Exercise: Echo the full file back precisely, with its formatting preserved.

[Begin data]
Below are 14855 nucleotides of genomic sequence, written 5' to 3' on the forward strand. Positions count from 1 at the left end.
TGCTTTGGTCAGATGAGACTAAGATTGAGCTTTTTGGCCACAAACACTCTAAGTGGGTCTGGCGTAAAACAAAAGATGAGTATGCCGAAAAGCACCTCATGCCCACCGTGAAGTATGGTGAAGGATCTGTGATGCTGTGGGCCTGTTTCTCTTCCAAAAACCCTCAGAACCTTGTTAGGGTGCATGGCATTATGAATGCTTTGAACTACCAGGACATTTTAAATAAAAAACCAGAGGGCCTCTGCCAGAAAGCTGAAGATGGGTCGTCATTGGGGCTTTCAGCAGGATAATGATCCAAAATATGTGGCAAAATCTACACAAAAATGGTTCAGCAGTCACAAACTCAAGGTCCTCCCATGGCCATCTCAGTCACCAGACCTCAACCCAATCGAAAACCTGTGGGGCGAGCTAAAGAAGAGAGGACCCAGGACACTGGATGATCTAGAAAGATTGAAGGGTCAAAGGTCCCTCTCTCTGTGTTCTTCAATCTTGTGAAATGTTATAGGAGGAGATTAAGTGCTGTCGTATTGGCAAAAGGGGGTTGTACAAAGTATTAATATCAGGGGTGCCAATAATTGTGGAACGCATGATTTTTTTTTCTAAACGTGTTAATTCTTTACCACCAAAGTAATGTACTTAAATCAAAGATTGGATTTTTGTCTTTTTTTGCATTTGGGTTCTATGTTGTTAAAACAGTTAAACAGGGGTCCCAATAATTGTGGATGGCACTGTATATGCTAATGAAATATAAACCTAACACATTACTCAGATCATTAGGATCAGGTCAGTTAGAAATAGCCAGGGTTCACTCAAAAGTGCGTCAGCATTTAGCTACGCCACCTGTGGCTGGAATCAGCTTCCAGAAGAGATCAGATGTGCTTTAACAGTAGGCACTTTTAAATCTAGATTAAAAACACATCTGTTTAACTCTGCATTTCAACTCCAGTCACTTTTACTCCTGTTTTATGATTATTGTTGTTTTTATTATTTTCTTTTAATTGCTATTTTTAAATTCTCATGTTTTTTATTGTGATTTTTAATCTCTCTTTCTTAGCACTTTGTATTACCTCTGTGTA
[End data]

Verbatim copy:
Below are 14855 nucleotides of genomic sequence, written 5' to 3' on the forward strand. Positions count from 1 at the left end.
TGCTTTGGTCAGATGAGACTAAGATTGAGCTTTTTGGCCACAAACACTCTAAGTGGGTCTGGCGTAAAACAAAAGATGAGTATGCCGAAAAGCACCTCATGCCCACCGTGAAGTATGGTGAAGGATCTGTGATGCTGTGGGCCTGTTTCTCTTCCAAAAACCCTCAGAACCTTGTTAGGGTGCATGGCATTATGAATGCTTTGAACTACCAGGACATTTTAAATAAAAAACCAGAGGGCCTCTGCCAGAAAGCTGAAGATGGGTCGTCATTGGGGCTTTCAGCAGGATAATGATCCAAAATATGTGGCAAAATCTACACAAAAATGGTTCAGCAGTCACAAACTCAAGGTCCTCCCATGGCCATCTCAGTCACCAGACCTCAACCCAATCGAAAACCTGTGGGGCGAGCTAAAGAAGAGAGGACCCAGGACACTGGATGATCTAGAAAGATTGAAGGGTCAAAGGTCCCTCTCTCTGTGTTCTTCAATCTTGTGAAATGTTATAGGAGGAGATTAAGTGCTGTCGTATTGGCAAAAGGGGGTTGTACAAAGTATTAATATCAGGGGTGCCAATAATTGTGGAACGCATGATTTTTTTTTCTAAACGTGTTAATTCTTTACCACCAAAGTAATGTACTTAAATCAAAGATTGGATTTTTGTCTTTTTTTGCATTTGGGTTCTATGTTGTTAAAACAGTTAAACAGGGGTCCCAATAATTGTGGATGGCACTGTATATGCTAATGAAATATAAACCTAACACATTACTCAGATCATTAGGATCAGGTCAGTTAGAAATAGCCAGGGTTCACTCAAAAGTGCGTCAGCATTTAGCTACGCCACCTGTGGCTGGAATCAGCTTCCAGAAGAGATCAGATGTGCTTTAACAGTAGGCACTTTTAAATCTAGATTAAAAACACATCTGTTTAACTCTGCATTTCAACTCCAGTCACTTTTACTCCTGTTTTATGATTATTGTTGTTTTTATTATTTTCTTTTAATTGCTATTTTTAAATTCTCATGTTTTTTATTGTGATTTTTAATCTCTCTTTCTTAGCACTTTGTATTACCTCTGTGTA